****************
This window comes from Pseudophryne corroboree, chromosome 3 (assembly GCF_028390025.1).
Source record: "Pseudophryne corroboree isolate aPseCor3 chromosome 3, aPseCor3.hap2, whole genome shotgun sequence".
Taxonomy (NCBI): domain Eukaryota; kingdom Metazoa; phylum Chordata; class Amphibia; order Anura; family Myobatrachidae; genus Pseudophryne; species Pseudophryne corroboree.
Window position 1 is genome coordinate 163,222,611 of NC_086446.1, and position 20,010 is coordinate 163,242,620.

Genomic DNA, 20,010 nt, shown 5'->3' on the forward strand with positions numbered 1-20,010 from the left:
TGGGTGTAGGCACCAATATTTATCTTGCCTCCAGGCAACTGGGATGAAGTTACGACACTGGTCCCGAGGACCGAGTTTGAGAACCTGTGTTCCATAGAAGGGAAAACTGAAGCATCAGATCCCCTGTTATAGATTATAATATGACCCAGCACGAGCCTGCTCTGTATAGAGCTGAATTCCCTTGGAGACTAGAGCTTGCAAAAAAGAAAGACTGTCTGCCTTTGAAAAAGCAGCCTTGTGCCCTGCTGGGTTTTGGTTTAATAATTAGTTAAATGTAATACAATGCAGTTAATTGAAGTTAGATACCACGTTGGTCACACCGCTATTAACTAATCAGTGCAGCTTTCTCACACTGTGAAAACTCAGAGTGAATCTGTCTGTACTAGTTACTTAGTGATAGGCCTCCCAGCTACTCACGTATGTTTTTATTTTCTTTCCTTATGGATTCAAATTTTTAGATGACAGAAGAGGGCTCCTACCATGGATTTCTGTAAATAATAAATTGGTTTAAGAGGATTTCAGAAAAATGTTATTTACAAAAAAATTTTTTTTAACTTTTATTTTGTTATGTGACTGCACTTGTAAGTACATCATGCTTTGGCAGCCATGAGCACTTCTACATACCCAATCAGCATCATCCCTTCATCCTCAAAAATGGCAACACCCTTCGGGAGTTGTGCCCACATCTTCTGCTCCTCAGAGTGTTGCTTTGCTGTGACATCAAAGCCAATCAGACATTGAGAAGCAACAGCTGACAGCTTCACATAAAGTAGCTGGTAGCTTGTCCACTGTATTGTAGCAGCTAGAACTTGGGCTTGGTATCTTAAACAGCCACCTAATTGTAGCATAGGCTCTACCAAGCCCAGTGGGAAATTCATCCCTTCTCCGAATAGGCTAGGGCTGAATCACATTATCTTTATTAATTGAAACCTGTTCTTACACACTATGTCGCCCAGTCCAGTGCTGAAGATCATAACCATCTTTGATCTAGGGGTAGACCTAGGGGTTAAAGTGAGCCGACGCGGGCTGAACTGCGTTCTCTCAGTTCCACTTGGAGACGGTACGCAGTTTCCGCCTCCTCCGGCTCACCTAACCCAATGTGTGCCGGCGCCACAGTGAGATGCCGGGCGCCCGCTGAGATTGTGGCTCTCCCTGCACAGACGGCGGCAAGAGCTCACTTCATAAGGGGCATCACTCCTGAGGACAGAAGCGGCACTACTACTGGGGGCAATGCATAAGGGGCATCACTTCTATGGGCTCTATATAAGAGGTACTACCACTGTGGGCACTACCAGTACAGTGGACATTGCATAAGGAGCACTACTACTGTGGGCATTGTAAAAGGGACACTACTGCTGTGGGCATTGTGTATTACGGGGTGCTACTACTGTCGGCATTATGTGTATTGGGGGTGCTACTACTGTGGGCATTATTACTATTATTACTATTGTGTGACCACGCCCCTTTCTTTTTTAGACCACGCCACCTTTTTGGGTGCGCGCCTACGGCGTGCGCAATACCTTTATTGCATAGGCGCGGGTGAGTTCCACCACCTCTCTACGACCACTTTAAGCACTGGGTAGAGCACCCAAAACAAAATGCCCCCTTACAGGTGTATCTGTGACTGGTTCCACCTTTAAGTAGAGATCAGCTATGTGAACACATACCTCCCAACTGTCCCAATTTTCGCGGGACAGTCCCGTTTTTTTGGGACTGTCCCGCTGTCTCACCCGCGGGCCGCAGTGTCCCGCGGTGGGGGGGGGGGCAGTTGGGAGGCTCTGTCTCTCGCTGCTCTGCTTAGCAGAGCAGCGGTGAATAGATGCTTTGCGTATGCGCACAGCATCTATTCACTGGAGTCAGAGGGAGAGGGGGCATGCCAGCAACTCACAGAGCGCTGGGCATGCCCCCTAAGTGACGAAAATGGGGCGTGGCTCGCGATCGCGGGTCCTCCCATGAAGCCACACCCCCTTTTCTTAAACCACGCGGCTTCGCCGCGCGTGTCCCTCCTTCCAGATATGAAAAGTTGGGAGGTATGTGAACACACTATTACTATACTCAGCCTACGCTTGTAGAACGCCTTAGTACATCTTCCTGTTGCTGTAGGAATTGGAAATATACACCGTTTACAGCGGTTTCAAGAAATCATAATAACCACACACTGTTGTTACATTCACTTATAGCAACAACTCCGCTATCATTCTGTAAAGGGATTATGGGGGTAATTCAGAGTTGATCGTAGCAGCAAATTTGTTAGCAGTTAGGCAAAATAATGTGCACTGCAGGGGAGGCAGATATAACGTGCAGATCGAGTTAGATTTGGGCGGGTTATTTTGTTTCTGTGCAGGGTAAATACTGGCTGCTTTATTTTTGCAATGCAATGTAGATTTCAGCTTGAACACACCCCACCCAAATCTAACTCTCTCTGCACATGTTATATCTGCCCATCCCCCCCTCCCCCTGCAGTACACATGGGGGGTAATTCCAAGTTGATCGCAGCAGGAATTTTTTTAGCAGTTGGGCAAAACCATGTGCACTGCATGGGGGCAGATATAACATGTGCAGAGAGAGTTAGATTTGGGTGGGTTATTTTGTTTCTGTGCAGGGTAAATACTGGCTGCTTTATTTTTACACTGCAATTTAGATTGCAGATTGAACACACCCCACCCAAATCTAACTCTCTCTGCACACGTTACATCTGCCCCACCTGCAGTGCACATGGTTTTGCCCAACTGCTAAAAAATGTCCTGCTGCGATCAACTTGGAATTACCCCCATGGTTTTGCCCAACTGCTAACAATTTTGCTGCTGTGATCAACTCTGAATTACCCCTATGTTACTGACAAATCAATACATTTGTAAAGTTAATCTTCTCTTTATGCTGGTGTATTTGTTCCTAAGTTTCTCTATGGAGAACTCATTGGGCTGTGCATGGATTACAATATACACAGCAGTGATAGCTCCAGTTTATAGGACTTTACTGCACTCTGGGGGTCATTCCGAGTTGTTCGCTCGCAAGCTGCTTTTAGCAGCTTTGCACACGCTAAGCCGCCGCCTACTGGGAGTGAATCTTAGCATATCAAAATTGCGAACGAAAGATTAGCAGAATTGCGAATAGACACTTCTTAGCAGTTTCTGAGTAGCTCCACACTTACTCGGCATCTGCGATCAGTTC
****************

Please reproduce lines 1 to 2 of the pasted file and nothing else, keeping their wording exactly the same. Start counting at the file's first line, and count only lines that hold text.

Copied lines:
This window comes from Pseudophryne corroboree, chromosome 3 (assembly GCF_028390025.1).
Source record: "Pseudophryne corroboree isolate aPseCor3 chromosome 3, aPseCor3.hap2, whole genome shotgun sequence".